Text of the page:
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Much about this artist is in doubt. Not his talent
John Beasley Greene, Giza. Sphinx, 1853-54. Bibliotheque nationale de France.

by Arthur Lubow

SAN FRANCISCO (NYT NEWS SERVICE ).- Although John Beasley Greene journeyed to Egypt in the 1850s as an archaeologist, his photographs of ruined statues and barren sands reveal the eye of a poet, not a scholar. Portraying half-buried, decayed monuments of a once mighty civilization, the stark images evoke the rueful irony of Shelley’s sonnet “Ozymandias.”

Compared with modern photographs, Greene’s pictures have the delicacy of watercolor washes, marked by the soft contrasts and powdery textures that are characteristic of paper negatives. Even when his photographs document hieroglyphic inscriptions, they feel like romances. Unfortunately, his infatuation with the East was short-lived. He died in 1856 at the age of 24, probably of tuberculosis.

“Probably” is a qualifier that attaches to much of Greene’s biography. Until recently, even the spelling of his name (Beasly? Green?) was in doubt. But his talent is incontrovertible. The first museum exhibition of Greene’s work, “Signs and Wonders,” at the San Francisco Museum of Modern Art, through Jan. 5 before moving to the Art Institute of Chicago, establishes an artist who harnessed a new technology to convey a singular vision.

Today, Greene’s images evoke a time when travel was still an adventure, ancient civilizations were largely mysterious and the grammar of photography was just being invented. An intriguing aspect of his work is the way he adapted the limitations of the medium to heighten his desired effects.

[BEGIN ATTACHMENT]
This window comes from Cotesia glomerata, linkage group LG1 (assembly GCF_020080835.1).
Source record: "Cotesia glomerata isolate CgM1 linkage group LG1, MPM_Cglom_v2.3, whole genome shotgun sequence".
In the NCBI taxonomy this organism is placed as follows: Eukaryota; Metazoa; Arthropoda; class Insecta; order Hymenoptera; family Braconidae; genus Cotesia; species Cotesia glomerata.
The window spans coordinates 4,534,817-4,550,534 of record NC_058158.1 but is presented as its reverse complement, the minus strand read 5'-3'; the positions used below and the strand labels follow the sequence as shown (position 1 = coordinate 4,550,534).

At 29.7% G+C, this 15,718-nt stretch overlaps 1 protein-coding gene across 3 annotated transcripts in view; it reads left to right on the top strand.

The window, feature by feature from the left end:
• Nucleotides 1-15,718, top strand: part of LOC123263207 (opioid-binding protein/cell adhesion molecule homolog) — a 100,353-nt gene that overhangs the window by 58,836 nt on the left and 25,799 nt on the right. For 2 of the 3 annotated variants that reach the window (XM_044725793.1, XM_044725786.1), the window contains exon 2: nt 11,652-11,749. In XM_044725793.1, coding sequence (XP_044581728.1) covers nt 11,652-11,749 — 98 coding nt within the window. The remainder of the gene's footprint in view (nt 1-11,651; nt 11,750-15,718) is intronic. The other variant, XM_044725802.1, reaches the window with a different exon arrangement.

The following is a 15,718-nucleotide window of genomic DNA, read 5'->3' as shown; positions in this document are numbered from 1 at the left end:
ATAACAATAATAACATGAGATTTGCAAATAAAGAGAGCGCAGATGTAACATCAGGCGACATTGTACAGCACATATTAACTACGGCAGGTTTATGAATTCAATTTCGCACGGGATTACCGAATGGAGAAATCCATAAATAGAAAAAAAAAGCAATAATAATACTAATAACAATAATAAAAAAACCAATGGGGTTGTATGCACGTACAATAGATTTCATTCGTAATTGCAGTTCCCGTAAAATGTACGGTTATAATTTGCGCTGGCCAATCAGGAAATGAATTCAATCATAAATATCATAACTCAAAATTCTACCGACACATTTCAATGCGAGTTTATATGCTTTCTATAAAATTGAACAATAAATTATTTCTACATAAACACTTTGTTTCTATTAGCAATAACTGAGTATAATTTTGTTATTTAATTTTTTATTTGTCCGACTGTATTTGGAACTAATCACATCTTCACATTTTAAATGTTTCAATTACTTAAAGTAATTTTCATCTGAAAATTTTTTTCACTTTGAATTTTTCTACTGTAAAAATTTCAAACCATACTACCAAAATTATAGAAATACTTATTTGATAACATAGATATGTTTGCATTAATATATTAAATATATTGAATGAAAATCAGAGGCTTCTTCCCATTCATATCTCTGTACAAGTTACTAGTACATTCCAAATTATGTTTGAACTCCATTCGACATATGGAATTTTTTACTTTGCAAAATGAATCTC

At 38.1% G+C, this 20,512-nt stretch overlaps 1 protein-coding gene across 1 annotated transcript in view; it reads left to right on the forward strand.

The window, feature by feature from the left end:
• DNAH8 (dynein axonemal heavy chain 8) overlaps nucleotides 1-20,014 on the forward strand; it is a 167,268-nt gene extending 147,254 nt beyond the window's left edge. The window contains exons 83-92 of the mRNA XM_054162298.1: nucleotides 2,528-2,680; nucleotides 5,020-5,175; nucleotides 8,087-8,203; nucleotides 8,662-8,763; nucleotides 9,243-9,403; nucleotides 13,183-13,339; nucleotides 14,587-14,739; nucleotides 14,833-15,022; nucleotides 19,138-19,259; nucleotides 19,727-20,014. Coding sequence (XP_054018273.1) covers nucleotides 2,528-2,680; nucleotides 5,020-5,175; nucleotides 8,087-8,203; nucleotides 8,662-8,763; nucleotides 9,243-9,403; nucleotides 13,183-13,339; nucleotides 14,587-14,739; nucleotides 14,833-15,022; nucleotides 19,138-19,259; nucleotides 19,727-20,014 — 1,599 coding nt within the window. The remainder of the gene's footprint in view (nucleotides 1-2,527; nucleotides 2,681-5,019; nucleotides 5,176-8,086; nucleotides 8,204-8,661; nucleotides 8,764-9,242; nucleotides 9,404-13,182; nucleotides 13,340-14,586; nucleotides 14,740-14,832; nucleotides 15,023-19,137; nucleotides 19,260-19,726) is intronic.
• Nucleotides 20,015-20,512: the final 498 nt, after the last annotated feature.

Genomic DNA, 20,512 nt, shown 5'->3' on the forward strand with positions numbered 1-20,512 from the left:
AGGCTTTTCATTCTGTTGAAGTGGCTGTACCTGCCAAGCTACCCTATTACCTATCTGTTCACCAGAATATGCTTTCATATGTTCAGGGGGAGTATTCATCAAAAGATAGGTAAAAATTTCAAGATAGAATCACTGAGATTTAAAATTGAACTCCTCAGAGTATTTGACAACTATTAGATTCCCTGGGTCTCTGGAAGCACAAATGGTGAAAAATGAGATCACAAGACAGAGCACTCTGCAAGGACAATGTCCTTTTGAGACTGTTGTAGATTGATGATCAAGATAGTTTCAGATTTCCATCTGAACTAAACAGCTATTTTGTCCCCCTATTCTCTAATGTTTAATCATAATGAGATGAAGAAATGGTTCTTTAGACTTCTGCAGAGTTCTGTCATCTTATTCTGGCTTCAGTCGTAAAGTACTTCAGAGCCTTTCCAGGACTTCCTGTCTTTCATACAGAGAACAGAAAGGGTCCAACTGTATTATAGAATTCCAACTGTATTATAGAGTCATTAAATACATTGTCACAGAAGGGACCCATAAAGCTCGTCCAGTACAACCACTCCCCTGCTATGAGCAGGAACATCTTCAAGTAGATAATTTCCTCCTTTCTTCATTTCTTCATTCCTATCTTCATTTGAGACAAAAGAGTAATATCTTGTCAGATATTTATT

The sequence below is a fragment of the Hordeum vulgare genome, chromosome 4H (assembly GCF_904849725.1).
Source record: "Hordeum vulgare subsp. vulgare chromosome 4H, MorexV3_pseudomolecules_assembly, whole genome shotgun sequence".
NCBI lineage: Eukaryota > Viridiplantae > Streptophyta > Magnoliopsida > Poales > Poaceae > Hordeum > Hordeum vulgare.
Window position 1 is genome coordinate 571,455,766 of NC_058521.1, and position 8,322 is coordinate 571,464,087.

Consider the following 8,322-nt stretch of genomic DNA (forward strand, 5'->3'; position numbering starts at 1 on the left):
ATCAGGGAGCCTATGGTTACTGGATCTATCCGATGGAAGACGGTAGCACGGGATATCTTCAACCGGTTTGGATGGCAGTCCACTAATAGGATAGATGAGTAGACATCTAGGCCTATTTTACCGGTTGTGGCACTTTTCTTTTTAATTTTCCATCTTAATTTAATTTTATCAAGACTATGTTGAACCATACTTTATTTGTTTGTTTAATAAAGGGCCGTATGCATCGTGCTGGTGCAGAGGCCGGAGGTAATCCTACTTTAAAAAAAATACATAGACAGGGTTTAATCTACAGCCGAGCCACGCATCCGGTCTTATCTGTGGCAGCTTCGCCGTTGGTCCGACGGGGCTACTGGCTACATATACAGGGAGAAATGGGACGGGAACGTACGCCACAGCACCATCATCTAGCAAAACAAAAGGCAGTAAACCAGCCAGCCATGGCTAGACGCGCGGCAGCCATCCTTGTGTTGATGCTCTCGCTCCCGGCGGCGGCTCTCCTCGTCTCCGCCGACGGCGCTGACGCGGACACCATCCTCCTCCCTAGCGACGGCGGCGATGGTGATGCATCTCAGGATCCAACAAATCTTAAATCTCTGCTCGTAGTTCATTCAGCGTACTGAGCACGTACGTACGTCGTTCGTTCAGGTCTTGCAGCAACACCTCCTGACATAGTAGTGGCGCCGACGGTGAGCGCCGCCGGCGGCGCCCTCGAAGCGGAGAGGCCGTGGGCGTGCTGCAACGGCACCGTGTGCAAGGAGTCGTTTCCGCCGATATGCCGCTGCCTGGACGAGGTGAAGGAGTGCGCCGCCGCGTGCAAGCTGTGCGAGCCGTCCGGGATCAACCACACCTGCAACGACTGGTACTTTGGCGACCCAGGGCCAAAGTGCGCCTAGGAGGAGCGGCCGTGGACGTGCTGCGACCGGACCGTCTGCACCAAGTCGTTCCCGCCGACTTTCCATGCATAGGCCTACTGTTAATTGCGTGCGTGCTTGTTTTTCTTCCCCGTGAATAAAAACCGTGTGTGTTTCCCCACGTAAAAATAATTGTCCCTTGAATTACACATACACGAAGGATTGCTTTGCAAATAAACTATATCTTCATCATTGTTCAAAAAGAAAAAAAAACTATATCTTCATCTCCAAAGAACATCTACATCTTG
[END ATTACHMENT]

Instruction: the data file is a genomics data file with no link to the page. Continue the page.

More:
Paper negatives were not as light-sensitive as the wet-collodion glass plates that some of his contemporaries employed, and were therefore less suitable to register fine detail or human movement. Greene worked this deficit to his advantage, making photographs that are painterly in their muted shadings. Because the emulsions he used were particularly sensitive to the blue end of the spectrum, the skies in his photographs are bleached. Sometimes he whited them out completely with gouache. In other pictures, untreated, the light sky is smudged irregularly. Either way, the heavens in a Greene photograph have the merciless glare of the desert sky in a Paul Bowles story.

“There is a tendency toward abstraction that is produced by these negatives and the conditions of the landscape,” said Corey Keller, the show’s curator. “They look very modern as a result, with big expanses of blank sky. They are very luxurious in that regard.” Despite their modernist appeal, she said, it was challenging to mount such a show because of the gaps in the historical record that undermine academic rigor — and because the emphasis on recent photography as a branch of contemporary art has left museums loath to investigate past riches.

Born in France to wealthy American parents (his father was a banker), Greene never set foot in the United States. He studied photography in the Paris studio of Gustave Le Gray, a pioneer in the field who, among other accomplishments, developed a waxed paper negative capable of greater definition than the earlier version invented by William Henry Fox Talbot in England. Greene accompanied Le Gray on forays to the Fontainebleau forest and on assignments to document Paris landmarks before embarking on his first expedition to Egypt.

Egypt had been a locus of fascination for Europeans, especially the French, since Napoleon Bonaparte’s short-lived military conquest at the close of the 18th century. Along with soldiers, Napoleon brought scholars, who mapped and drew the marvels they discovered there, resulting in an encyclopedic study, eventually totaling 23 volumes, that brought the ancient civilization to the attention of the Western world. The Europeans plundered as well as rendered, bringing back to Europe some of the treasures they unearthed. (One of them, a granite head and torso of Ramesses II, ended up at the British Museum and was the likely inspiration for Shelley’s poem.)